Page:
United Towns Minor Hockey Association also retires jersey of youth who died tragically in 1996
With the assistance of his nephews, Charlie Dominaux and Robin Savoury, the ‘Leon May Memorial Trophy’ was unveiled at Fortune Arena Mar. 29.
© Carl Rose Photo
The United Towns Minor Hockey Association have dedicated their provincial tournament trophy in honour of Leon May. May died tragically in a fall while hunting with friends in 1996. Members of Leon’s family – from left Renita Dominaux, Liana Dominaux, Charlie Dominaux, father Ches May, Robin Savoury, Rhonda Savoury and Chelsea Savoury – were on hand for the ceremony at Fortune Arena this month.
Leon was just 16-years-old when his life ended as a result of a tragic accident. He fell while hunting with his buddies on Jan. 23, 1996.
Sister Rhonda Savoury recalled, “That day brought the United Towns Minor Hockey to a standstill for a few days because, not only did the May family lose a son, brother, uncle and nephew, but the United Town Minor Hockey Association had lost a friend and dedicated player.”
Association president Bob Clements told the crowd assembled for the unveiling that Hockey Newfoundland and Labrador made a decision in 2013 they would no longer provide trophies for provincial tournaments, and that each organization would be responsible for purchasing its own.
“We decided to purchase the trophy and dedicate it to the memory of Leon May. Unfortunately, this year United Towns won’t be hosting a provincial tournament, so we decided that we wouldn’t wait any longer on such a meaningful dedication and that is why we’re holding this presentation today.”
Ches May, Leon’s dad, said the family is honoured that the association has created a memorial to his son.
“Leon dearly loved the game of hockey, and he would be proud to know his mark is left at the arena. A goaltender is a stressful position, but win or lose, he was happy just to be able to put on his skates and hit the ice.
“I have always been a proud father to Leon – the fact that he has left such a lasting impression eighteen years later is remarkable.”
Leon’s sister Rhonda told the crowd that she was sure Leon was smiling down on Fortune Arena.
“If he was here to watch his nephew Charlie play in the tournament this weekend, he would be proud to know Charlie is following in his footsteps. He would be in the stand blowing the air horn that he was so popularly known to use during all of the games that he watched when his team was not playing.”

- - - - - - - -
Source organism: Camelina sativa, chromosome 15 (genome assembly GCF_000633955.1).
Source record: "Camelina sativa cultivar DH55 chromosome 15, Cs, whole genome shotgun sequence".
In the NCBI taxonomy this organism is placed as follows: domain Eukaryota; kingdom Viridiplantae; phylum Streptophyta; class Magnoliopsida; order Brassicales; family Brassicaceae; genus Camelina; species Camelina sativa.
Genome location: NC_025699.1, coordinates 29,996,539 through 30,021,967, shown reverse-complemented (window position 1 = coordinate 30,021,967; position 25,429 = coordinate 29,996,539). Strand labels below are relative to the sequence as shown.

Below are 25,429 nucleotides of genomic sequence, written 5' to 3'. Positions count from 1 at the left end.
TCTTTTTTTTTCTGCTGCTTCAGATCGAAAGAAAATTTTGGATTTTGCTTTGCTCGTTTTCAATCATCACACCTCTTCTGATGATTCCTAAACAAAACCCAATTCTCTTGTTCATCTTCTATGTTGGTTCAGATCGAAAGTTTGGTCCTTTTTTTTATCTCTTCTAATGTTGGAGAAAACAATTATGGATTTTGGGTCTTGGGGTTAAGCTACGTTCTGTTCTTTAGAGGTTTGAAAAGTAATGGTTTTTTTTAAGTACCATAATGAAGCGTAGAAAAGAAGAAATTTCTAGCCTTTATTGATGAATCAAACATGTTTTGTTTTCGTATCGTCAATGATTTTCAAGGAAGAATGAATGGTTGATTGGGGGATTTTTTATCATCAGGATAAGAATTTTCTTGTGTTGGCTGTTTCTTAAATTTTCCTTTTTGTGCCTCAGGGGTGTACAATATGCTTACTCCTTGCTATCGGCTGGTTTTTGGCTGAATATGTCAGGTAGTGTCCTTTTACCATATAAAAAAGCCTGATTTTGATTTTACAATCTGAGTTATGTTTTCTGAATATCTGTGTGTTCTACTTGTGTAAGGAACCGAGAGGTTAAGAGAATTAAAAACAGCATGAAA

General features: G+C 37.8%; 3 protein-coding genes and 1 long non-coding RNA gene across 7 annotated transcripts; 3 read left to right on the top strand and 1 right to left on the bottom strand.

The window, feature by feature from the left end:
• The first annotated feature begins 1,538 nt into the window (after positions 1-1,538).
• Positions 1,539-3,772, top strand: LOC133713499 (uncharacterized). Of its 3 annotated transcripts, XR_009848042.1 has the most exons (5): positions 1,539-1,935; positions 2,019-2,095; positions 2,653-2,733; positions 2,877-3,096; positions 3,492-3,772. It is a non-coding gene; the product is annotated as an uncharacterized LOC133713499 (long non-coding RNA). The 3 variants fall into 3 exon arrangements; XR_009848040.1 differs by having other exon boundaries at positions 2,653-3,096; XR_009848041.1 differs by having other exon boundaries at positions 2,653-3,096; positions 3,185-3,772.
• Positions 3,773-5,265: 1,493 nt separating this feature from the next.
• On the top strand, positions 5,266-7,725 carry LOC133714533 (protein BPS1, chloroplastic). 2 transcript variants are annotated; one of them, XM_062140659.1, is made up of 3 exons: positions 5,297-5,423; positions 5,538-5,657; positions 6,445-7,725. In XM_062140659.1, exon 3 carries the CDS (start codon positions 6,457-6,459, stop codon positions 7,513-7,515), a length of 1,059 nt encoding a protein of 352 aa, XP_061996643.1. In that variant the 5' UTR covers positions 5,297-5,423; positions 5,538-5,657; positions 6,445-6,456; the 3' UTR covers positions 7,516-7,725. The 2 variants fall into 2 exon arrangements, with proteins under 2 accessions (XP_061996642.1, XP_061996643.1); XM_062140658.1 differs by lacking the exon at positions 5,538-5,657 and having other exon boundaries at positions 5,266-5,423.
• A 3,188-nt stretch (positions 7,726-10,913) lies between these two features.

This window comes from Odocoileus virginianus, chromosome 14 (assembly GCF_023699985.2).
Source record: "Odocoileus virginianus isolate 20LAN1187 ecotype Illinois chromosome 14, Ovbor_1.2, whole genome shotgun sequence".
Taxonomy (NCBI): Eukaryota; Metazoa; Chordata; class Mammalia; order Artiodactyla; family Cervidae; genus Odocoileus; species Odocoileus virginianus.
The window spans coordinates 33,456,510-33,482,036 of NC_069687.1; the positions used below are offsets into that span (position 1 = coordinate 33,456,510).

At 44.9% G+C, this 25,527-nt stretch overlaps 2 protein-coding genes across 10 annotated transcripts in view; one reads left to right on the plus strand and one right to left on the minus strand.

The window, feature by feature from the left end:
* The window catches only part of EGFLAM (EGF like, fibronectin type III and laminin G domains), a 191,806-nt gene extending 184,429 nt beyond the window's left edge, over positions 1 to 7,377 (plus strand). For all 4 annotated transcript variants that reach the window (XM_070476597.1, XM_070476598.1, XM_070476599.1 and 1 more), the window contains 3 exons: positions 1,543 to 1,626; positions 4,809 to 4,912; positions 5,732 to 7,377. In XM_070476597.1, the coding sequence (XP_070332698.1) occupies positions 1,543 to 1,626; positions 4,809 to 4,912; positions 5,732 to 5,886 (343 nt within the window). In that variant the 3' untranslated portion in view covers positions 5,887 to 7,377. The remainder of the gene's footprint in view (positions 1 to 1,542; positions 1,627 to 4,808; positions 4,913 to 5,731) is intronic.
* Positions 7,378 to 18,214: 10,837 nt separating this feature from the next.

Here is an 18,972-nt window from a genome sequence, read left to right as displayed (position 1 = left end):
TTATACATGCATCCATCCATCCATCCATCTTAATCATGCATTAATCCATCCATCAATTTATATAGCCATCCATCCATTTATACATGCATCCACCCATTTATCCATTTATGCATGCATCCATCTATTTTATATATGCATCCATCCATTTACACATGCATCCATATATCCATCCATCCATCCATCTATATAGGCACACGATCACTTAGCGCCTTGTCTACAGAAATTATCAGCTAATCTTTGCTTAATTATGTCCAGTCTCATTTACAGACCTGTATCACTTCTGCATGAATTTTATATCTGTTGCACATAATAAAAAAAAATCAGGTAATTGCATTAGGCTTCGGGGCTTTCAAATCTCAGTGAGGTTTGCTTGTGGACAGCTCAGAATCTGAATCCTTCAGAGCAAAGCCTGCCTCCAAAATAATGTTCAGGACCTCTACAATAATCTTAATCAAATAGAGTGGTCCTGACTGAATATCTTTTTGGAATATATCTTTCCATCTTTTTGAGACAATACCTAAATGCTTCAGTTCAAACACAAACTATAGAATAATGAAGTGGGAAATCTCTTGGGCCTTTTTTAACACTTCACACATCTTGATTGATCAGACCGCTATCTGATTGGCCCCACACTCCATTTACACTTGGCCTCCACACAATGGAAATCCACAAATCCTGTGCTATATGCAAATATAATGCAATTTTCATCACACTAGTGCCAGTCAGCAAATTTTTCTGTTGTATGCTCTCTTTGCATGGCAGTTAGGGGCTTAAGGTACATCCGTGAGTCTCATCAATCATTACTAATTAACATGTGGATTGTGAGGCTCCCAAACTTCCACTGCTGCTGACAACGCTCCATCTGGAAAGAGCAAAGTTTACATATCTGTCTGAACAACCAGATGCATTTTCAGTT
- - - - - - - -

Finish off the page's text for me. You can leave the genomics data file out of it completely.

“I have always been a proud father to Leon – the fact that he has left such a lasting impression eighteen years later is remarkable.” Ches May
Following the unveiling, the Charlie and Robin raised their uncle’s jersey to the rafters of the arena where it will hang as a permanent reminder of Leon’s passion for the game and the many friends he made through the sport he loved.
Charlie said he regrets that he never had the opportunity to meet his Uncle Leon but said it feels good that everyone tells him he is just like him.
“I am a goalie, just like he was, and I work hard to follow in his footsteps. I am proud to raise his jersey and know he will be watching over me as I play in this weekend’s tournament. Perhaps he will be sitting on the goal post to keep a puck or two out of the net.”
Robin, Leon’s other nephew involved in the ceremony, is a hockey player in the midget division.
Leon’s high school friends have dispersed from the area, but his best friend, Trevor Hickman, now living in Calgary, expressed his feelings in an e-mail.
“Having this trophy in honour of Leon means a great deal to me. It shows the people of Grand Bank and Fortune still and always will remember my good friend. I thank you for keeping his sportsmanship and love for the game alive in both our towns.”
In his message, Trevor encouraged all the young hockey players to have fun and meet new friends when playing in hockey tournaments.
“That is what Leon always did. He was an inspiring person, one that we will always remember.”